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Waterwise gardening

Improve your soil

The key to establishing and maintaining a water-efficient garden is understanding your soil. Soils with high water-holding capacity, ample depth, effective infiltration and good drainage need less frequent watering and make best use of available rainfall.

Firstly, determine the soil type based on its texture. There is a simple test you can use to check the soil’s texture.

  1. Gather a handful of soil, then add water gradually and mix it together in your hand until it forms a ball. (If it becomes so wet it sticks to your fingers, add some dry soil.)
  2. Slowly squeeze the soil between your thumb and forefinger to form a sausage shape.
  3. Examine the mixture:
  • If the shape remains firm and will bend like plasticine, it is a clay soil.
  • If the soil crumbles and you can feel and see sand in it, it is a sandy soil.
  • If it holds together but is still slightly crumbly, it is a loam soil.

Clay soils

Some clay soils (black, red and grey topsoils) are rich in nutrients and hold water well. Others, usually lighter coloured soils, tend to be less fertile and can become compacted and waterlogged.

To improve, cultivate the soil to a depth of 30 centimetres if possible (make sure the soil is not very dry or very wet when you do this). Some clay soils benefit from adding gypsum or dolomite at this stage.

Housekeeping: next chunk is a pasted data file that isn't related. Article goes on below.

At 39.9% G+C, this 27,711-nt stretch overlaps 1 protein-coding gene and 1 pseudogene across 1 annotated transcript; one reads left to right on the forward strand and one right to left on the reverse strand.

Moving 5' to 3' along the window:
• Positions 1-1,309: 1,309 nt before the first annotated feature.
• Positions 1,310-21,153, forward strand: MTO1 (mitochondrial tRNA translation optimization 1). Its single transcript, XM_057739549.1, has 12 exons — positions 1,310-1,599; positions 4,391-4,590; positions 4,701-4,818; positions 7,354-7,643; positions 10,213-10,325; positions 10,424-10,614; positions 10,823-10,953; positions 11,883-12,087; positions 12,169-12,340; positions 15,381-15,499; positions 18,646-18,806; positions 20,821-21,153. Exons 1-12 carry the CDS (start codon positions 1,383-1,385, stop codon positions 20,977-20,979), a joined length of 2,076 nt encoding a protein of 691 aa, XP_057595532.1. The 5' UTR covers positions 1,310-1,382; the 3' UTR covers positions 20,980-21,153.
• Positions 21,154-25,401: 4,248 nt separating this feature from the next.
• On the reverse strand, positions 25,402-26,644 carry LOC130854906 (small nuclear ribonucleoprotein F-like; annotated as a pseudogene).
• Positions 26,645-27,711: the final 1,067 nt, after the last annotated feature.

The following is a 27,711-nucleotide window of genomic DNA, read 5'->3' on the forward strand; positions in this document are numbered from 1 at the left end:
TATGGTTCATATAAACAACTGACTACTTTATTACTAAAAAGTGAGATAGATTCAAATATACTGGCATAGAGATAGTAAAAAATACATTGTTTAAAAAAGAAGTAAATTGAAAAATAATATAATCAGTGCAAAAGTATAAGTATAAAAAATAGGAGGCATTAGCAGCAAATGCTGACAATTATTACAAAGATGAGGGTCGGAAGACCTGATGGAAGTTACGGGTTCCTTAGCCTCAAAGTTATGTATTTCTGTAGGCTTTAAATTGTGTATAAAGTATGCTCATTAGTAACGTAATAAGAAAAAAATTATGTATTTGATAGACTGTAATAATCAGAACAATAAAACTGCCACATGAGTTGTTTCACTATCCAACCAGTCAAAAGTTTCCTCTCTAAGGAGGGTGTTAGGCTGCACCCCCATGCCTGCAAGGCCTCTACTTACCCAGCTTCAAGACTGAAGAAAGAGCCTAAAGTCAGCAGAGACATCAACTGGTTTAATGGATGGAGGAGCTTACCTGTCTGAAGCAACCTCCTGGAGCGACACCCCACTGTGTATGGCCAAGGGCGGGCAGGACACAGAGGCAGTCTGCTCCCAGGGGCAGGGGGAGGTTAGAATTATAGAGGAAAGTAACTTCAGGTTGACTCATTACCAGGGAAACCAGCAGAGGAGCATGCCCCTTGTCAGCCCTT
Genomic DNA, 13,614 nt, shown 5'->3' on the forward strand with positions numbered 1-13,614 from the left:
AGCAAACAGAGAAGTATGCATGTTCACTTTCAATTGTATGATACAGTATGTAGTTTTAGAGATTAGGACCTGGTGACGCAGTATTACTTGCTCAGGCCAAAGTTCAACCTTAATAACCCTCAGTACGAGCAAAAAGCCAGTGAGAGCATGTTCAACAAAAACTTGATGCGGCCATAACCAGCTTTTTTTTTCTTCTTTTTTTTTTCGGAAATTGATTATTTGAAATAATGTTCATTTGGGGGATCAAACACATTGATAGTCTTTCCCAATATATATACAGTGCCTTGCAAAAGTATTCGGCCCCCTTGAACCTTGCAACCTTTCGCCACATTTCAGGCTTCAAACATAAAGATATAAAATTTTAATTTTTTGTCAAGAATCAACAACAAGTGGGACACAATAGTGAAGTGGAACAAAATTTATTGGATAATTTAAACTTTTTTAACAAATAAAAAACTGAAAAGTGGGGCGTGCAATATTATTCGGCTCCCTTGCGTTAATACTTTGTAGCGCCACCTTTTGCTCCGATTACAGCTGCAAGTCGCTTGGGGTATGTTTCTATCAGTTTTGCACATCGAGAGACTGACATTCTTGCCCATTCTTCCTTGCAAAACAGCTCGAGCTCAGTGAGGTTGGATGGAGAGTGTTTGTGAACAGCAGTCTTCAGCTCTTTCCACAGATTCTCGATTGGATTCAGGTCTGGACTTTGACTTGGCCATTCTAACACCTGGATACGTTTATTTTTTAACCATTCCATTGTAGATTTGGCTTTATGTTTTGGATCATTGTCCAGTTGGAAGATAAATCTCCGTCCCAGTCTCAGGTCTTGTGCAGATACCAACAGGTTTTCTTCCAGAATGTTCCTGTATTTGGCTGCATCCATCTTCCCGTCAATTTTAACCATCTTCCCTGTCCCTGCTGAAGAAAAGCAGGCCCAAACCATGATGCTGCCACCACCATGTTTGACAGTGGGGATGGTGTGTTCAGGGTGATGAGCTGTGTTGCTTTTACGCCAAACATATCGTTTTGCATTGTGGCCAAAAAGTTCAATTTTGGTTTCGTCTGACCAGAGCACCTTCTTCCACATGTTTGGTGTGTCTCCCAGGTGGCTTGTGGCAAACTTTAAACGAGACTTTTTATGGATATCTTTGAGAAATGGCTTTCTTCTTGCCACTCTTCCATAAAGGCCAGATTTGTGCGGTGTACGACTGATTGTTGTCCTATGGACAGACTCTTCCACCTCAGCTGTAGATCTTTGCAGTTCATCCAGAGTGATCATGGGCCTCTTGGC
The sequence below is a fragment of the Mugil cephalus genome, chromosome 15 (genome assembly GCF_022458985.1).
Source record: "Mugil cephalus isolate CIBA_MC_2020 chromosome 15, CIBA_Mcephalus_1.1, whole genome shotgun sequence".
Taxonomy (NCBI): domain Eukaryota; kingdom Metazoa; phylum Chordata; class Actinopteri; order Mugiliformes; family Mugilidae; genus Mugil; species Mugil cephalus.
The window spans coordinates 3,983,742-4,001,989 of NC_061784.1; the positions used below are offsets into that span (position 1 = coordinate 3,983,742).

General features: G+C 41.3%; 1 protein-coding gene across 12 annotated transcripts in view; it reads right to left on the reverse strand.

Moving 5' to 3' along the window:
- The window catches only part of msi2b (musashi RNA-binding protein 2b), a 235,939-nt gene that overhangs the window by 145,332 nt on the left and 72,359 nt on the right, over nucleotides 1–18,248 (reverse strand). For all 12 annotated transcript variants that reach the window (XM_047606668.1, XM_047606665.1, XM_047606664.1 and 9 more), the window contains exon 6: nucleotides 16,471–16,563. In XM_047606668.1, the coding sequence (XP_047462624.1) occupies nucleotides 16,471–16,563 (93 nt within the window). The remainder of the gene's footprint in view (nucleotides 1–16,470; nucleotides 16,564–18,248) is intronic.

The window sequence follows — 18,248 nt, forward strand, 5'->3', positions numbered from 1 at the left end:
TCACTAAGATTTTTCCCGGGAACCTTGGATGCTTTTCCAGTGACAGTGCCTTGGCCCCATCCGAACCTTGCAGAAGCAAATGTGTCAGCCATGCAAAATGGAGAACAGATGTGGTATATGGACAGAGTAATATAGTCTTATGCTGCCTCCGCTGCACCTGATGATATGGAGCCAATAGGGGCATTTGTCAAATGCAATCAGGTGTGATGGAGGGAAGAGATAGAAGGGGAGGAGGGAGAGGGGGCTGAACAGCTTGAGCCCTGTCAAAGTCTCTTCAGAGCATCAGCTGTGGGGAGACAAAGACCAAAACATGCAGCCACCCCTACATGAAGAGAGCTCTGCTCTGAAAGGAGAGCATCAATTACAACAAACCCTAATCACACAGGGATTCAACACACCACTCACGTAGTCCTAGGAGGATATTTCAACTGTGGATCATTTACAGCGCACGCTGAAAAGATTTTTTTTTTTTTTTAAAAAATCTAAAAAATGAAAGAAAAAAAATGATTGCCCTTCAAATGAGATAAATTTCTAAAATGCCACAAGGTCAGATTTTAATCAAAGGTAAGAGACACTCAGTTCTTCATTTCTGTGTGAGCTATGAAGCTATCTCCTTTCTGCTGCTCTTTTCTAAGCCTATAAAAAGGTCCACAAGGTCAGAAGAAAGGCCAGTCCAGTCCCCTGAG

Next, dig in plenty of organic material such as compost, mulch or manure. Then add a layer of organic mulch.

Sandy soils

While these soils have low moisture and nutrient-holding capacity, they are usually well aerated and easy to cultivate.

They can be hard-setting with poor infiltration once they have dried out, so using a wetting agent may help.

To improve the soil, ensure it is moist but not wet and cultivate it to a minimum depth of 30 centimetres. Add plenty of organic matter and dig in well.

Loam soils

Loam refers to any soil that is between sand and clay soils. Loams are considered to be the best soils for growing plants.

Like all soils, loams can be improved and maintained by adding organic matter such as compost, mulch and manure.

Applying wetting agents may also help the soil better absorb water.

Licence
Creative Commons Attribution 3.0 Australia (CC BY 3.0)
Last reviewed
2 March 2017
Last updated
18 December 2014
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